[pp.int.general] [Cafe] levies
teirdes at gmail.com
Mon Mar 24 19:53:09 CET 2008
On 24/03/2008, Carlos Ayala <aiarakoa at yahoo.es> wrote:
> ----- Mensaje original ----
> De: Amelia Andersdotter <teirdes at gmail.com>
> Enviado: lunes, 24 de marzo, 2008 14:55:51
> > If the state should take a more active part in the relation between
> economy and culture, it would probably be better to
> > tax things other than broadband, like carbon dioxide emissions or
> something. Taxes in general are usually best used to
> > limit consumption that's less good for society, and shouldn't punish a
> natural development of the market.
> I see a risk with that approach: merging levies and State role in culture,
> thus losing the focus.
Is there a risk? Levies and involuntary fees would create such a merge
anyway. You're extracting a fee/tax/levy by legislation so as to
compensate culture-makers.State collection of money is better when not
used as a restriction on an emerging market. Instead, put this
levy/fee/tax on a market that you wish to dampen or preferably go
Of course, the argument is only valid if you agree that fees or levies
to compensate artists is at all desirable.
> 2001/29/EC talks about compensation for the limits (established by laws) of
> exclusive author's commercial rights- actions, and if such actions
> supposedly cause losses to copyright holders
> this is not about to tax or
> not to tax, but to find out if there is something to be compensated.
If we if were to use 2001/29/EC as a basis for arguments questioning
the levies, we don't get much leeway. No matter how you look at it,
digital material is or will be available for free in a way the artist
cannot control. That breaches the premise of the copyright owner's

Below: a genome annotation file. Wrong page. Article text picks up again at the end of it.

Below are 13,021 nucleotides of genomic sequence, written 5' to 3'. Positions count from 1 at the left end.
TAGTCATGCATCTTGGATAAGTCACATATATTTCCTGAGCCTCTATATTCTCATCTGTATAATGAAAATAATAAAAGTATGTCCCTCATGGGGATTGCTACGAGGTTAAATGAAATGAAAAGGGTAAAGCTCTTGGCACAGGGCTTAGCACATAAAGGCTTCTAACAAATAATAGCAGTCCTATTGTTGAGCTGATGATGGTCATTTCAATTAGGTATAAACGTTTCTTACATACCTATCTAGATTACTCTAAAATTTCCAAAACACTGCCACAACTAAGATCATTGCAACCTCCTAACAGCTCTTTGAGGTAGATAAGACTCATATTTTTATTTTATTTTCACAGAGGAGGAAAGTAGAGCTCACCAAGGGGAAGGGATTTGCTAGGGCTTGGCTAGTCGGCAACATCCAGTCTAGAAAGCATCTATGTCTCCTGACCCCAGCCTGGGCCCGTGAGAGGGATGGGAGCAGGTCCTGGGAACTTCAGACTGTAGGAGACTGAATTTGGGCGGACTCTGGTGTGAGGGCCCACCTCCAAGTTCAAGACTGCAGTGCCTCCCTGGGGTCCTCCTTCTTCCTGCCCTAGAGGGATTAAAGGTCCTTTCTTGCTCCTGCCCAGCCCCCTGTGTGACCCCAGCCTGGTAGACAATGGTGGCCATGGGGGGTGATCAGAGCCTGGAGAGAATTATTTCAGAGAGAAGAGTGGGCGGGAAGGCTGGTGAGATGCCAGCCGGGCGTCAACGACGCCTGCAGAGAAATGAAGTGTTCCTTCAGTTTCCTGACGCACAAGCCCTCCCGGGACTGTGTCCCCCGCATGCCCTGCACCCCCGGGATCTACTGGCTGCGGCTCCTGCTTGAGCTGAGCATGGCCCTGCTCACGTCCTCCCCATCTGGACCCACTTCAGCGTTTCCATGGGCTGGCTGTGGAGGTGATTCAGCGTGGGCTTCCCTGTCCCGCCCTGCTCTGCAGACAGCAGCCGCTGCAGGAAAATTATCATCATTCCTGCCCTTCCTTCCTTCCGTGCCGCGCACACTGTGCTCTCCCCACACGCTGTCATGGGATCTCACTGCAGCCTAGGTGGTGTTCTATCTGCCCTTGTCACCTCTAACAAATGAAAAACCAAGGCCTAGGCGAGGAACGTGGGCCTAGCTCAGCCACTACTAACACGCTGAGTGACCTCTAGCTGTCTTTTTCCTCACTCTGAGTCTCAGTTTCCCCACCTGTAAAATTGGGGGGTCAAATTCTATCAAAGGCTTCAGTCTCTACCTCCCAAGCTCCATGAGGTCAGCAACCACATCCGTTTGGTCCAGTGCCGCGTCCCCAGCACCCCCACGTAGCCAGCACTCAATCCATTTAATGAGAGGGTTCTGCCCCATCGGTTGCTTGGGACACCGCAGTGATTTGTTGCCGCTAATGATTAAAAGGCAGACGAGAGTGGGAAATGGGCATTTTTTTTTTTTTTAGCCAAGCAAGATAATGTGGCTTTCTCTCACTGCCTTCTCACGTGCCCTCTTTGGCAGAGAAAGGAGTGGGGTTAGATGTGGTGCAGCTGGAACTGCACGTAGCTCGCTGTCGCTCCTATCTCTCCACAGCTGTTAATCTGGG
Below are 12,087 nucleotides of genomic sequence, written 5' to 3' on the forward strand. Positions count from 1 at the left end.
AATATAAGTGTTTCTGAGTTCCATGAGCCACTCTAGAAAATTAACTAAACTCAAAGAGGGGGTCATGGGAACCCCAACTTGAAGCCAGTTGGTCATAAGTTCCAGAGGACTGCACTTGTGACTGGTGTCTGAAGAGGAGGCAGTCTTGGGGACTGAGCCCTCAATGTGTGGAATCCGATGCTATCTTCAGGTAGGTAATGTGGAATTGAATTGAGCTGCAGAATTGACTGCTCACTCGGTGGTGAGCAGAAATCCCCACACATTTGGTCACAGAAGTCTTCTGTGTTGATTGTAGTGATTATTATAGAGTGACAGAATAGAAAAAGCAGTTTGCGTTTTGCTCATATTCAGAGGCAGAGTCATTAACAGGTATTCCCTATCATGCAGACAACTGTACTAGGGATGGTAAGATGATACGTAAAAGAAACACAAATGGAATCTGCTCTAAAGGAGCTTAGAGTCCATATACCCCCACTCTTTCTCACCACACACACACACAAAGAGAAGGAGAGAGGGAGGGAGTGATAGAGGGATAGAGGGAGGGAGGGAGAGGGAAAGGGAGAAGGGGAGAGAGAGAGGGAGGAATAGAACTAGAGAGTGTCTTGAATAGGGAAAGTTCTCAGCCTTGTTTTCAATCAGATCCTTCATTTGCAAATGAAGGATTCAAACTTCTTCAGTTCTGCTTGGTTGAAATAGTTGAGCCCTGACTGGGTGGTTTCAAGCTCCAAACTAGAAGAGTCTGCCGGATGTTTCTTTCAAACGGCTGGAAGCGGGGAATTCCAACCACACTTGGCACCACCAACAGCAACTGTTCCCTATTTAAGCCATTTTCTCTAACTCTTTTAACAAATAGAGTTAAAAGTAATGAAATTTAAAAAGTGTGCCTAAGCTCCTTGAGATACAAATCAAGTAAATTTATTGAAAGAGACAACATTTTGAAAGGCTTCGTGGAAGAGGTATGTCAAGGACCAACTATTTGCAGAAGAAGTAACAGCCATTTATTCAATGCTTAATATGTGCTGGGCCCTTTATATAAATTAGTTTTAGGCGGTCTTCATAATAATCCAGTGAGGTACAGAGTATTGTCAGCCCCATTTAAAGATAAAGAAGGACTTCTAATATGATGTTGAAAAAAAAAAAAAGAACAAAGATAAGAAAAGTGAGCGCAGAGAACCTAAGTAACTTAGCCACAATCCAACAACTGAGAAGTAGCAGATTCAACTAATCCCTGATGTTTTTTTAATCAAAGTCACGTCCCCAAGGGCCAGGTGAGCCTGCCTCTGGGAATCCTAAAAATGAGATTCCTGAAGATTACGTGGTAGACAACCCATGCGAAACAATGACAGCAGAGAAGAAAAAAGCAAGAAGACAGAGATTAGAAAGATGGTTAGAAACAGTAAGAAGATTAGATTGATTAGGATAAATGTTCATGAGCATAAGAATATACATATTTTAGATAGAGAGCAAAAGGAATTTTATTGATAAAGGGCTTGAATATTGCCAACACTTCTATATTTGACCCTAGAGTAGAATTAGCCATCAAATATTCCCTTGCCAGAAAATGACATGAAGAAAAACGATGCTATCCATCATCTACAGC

control over distribution. _Why_ should we compensate copyright
owners? Because the their rights are infringed upon (according to the
directive). The only thing left the _how_.
Of course, it's possible to argue that, say, a broadband levy would
compensate for the lack of control over distribution rather than the
(presumed) loss of income incurred by each downloaded copy. That could
be used as an argument for involuntary fees: you don't pay to get
access to copyrighted material, you pay because you're supporting a
medium that incurs the loss of control over distribution of that same
material. Same shit, different name.
I realise I've picked up a habit from a friend of answering in
different ways to different parts of e-mails I've read. The above
thoughts are actually mutually exclusive: either you want a state tax
or levy to compensate artists. In that case my first thought of making
said tax/fee relate to something else holds.
Or you don't want that, and in that case the directive doesn't hold.
Or you would want the fee to be explicitly tied to the material that's
copyrighted, in which case my third thought about loss of control
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